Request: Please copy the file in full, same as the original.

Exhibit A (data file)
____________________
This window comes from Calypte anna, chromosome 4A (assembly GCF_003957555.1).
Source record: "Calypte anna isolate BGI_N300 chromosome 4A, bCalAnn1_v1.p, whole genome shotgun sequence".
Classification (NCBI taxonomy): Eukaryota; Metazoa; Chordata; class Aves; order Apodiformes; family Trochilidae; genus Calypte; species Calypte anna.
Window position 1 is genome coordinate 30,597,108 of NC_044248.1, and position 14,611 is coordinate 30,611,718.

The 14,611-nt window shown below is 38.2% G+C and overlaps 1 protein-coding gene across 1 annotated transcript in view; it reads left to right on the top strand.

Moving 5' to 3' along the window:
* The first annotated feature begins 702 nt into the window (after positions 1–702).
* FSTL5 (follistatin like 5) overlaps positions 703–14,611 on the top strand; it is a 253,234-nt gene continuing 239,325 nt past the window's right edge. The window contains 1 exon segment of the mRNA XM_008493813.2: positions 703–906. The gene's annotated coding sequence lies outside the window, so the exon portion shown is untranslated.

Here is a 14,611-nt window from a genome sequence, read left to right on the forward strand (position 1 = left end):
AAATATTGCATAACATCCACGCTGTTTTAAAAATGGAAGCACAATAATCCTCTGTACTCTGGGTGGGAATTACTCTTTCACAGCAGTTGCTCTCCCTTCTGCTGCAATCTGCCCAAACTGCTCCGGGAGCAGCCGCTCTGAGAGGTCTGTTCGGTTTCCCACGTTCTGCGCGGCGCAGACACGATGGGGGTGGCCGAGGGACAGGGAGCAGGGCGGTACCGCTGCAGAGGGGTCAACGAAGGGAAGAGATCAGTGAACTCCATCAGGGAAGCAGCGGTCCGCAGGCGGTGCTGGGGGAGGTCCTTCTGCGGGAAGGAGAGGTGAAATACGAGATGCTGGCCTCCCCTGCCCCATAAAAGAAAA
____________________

This window comes from Calypte anna, chromosome 4A (assembly GCF_003957555.1).
Source record: "Calypte anna isolate BGI_N300 chromosome 4A, bCalAnn1_v1.p, whole genome shotgun sequence".
Classification (NCBI taxonomy): Eukaryota; Metazoa; Chordata; class Aves; order Apodiformes; family Trochilidae; genus Calypte; species Calypte anna.
Window position 1 is genome coordinate 30,597,108 of NC_044248.1, and position 14,611 is coordinate 30,611,718.

The 14,611-nt window shown below is 38.2% G+C and overlaps 1 protein-coding gene across 1 annotated transcript in view; it reads left to right on the top strand.

Moving 5' to 3' along the window:
* The first annotated feature begins 702 nt into the window (after positions 1–702).
* FSTL5 (follistatin like 5) overlaps positions 703–14,611 on the top strand; it is a 253,234-nt gene continuing 239,325 nt past the window's right edge. The window contains 1 exon segment of the mRNA XM_008493813.2: positions 703–906. The gene's annotated coding sequence lies outside the window, so the exon portion shown is untranslated.

Here is a 14,611-nt window from a genome sequence, read left to right on the forward strand (position 1 = left end):
AAATATTGCATAACATCCACGCTGTTTTAAAAATGGAAGCACAATAATCCTCTGTACTCTGGGTGGGAATTACTCTTTCACAGCAGTTGCTCTCCCTTCTGCTGCAATCTGCCCAAACTGCTCCGGGAGCAGCCGCTCTGAGAGGTCTGTTCGGTTTCCCACGTTCTGCGCGGCGCAGACACGATGGGGGTGGCCGAGGGACAGGGAGCAGGGCGGTACCGCTGCAGAGGGGTCAACGAAGGGAAGAGATCAGTGAACTCCATCAGGGAAGCAGCGGTCCGCAGGCGGTGCTGGGGGAGGTCCTTCTGCGGGAAGGAGAGGTGAAATACGAGATGCTGGCCTCCCCTGCCCCATAAAAGAAAA